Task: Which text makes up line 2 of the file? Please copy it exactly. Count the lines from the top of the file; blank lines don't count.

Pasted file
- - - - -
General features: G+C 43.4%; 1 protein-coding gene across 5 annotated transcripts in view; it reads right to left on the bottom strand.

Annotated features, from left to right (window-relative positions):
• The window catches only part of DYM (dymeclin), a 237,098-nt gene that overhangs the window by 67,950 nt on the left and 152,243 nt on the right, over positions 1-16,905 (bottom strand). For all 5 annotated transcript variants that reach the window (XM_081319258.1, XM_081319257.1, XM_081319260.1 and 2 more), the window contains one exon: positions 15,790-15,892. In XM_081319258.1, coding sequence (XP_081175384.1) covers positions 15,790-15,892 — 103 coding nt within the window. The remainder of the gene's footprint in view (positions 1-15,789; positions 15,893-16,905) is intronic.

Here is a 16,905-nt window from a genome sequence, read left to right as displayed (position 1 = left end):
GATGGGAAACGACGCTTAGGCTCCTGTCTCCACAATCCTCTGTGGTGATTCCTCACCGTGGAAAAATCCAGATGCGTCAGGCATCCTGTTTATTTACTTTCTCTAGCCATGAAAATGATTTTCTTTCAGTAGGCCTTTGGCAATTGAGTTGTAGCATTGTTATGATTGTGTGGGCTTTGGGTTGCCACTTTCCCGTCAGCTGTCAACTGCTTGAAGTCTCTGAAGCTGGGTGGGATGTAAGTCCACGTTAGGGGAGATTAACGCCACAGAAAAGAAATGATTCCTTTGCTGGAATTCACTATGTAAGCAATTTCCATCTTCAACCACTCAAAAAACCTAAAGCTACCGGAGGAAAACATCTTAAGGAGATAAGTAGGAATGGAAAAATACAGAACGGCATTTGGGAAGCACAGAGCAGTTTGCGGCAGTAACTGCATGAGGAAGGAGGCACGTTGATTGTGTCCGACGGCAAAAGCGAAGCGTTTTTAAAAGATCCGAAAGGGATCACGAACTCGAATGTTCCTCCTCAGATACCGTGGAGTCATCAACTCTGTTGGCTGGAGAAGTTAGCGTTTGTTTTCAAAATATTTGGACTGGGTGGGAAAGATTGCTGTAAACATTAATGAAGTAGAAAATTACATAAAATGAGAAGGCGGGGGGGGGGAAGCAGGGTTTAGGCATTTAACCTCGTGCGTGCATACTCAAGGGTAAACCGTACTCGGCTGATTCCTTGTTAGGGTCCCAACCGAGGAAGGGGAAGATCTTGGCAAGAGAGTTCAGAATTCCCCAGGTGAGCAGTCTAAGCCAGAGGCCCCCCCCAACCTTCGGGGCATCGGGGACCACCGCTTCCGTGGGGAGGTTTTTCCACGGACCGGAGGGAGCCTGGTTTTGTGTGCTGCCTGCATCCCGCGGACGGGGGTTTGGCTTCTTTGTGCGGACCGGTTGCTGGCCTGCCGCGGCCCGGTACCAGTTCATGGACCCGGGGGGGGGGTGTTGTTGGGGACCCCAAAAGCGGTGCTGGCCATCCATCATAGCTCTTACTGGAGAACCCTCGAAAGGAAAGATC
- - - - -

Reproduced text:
Annotated features, from left to right (window-relative positions):